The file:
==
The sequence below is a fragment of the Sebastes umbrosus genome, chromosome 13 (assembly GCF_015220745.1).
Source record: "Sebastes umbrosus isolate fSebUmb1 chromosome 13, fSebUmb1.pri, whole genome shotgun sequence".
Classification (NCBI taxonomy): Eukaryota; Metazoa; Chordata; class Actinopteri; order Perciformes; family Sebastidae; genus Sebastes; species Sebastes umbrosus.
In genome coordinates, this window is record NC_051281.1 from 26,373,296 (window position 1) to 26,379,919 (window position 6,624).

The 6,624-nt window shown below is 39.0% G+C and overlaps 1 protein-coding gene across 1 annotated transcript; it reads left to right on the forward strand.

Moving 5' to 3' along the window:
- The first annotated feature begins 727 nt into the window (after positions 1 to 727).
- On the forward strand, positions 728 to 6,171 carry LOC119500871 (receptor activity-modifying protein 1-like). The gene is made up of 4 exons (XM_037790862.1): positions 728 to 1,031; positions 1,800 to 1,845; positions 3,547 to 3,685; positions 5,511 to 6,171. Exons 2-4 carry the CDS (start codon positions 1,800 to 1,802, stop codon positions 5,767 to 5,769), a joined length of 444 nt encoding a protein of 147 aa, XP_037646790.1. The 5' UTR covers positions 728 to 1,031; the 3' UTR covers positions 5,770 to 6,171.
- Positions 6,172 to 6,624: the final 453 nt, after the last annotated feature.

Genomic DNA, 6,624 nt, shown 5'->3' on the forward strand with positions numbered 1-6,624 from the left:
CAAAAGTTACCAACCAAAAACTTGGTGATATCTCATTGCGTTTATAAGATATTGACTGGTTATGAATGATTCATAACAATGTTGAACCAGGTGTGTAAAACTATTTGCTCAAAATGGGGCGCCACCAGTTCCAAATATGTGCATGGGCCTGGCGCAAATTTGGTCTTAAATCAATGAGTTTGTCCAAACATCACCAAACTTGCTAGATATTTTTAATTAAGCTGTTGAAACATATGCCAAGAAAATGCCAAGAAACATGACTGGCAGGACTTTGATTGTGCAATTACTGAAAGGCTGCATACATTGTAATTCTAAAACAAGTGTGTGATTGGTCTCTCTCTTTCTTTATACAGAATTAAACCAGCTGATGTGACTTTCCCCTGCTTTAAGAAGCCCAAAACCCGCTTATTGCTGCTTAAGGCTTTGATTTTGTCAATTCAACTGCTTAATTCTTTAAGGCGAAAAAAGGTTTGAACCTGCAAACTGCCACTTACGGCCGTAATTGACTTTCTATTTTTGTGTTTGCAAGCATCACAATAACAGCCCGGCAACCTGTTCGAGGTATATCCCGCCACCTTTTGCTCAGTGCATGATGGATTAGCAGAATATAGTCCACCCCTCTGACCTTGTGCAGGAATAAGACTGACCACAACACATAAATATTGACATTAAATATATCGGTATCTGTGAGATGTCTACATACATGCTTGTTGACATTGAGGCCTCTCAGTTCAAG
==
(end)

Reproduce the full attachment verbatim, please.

The sequence below is a fragment of the Sebastes umbrosus genome, chromosome 13 (assembly GCF_015220745.1).
Source record: "Sebastes umbrosus isolate fSebUmb1 chromosome 13, fSebUmb1.pri, whole genome shotgun sequence".
Classification (NCBI taxonomy): Eukaryota; Metazoa; Chordata; class Actinopteri; order Perciformes; family Sebastidae; genus Sebastes; species Sebastes umbrosus.
In genome coordinates, this window is record NC_051281.1 from 26,373,296 (window position 1) to 26,379,919 (window position 6,624).

The 6,624-nt window shown below is 39.0% G+C and overlaps 1 protein-coding gene across 1 annotated transcript; it reads left to right on the forward strand.

Moving 5' to 3' along the window:
- The first annotated feature begins 727 nt into the window (after positions 1 to 727).
- On the forward strand, positions 728 to 6,171 carry LOC119500871 (receptor activity-modifying protein 1-like). The gene is made up of 4 exons (XM_037790862.1): positions 728 to 1,031; positions 1,800 to 1,845; positions 3,547 to 3,685; positions 5,511 to 6,171. Exons 2-4 carry the CDS (start codon positions 1,800 to 1,802, stop codon positions 5,767 to 5,769), a joined length of 444 nt encoding a protein of 147 aa, XP_037646790.1. The 5' UTR covers positions 728 to 1,031; the 3' UTR covers positions 5,770 to 6,171.
- Positions 6,172 to 6,624: the final 453 nt, after the last annotated feature.

Genomic DNA, 6,624 nt, shown 5'->3' on the forward strand with positions numbered 1-6,624 from the left:
CAAAAGTTACCAACCAAAAACTTGGTGATATCTCATTGCGTTTATAAGATATTGACTGGTTATGAATGATTCATAACAATGTTGAACCAGGTGTGTAAAACTATTTGCTCAAAATGGGGCGCCACCAGTTCCAAATATGTGCATGGGCCTGGCGCAAATTTGGTCTTAAATCAATGAGTTTGTCCAAACATCACCAAACTTGCTAGATATTTTTAATTAAGCTGTTGAAACATATGCCAAGAAAATGCCAAGAAACATGACTGGCAGGACTTTGATTGTGCAATTACTGAAAGGCTGCATACATTGTAATTCTAAAACAAGTGTGTGATTGGTCTCTCTCTTTCTTTATACAGAATTAAACCAGCTGATGTGACTTTCCCCTGCTTTAAGAAGCCCAAAACCCGCTTATTGCTGCTTAAGGCTTTGATTTTGTCAATTCAACTGCTTAATTCTTTAAGGCGAAAAAAGGTTTGAACCTGCAAACTGCCACTTACGGCCGTAATTGACTTTCTATTTTTGTGTTTGCAAGCATCACAATAACAGCCCGGCAACCTGTTCGAGGTATATCCCGCCACCTTTTGCTCAGTGCATGATGGATTAGCAGAATATAGTCCACCCCTCTGACCTTGTGCAGGAATAAGACTGACCACAACACATAAATATTGACATTAAATATATCGGTATCTGTGAGATGTCTACATACATGCTTGTTGACATTGAGGCCTCTCAGTTCAAG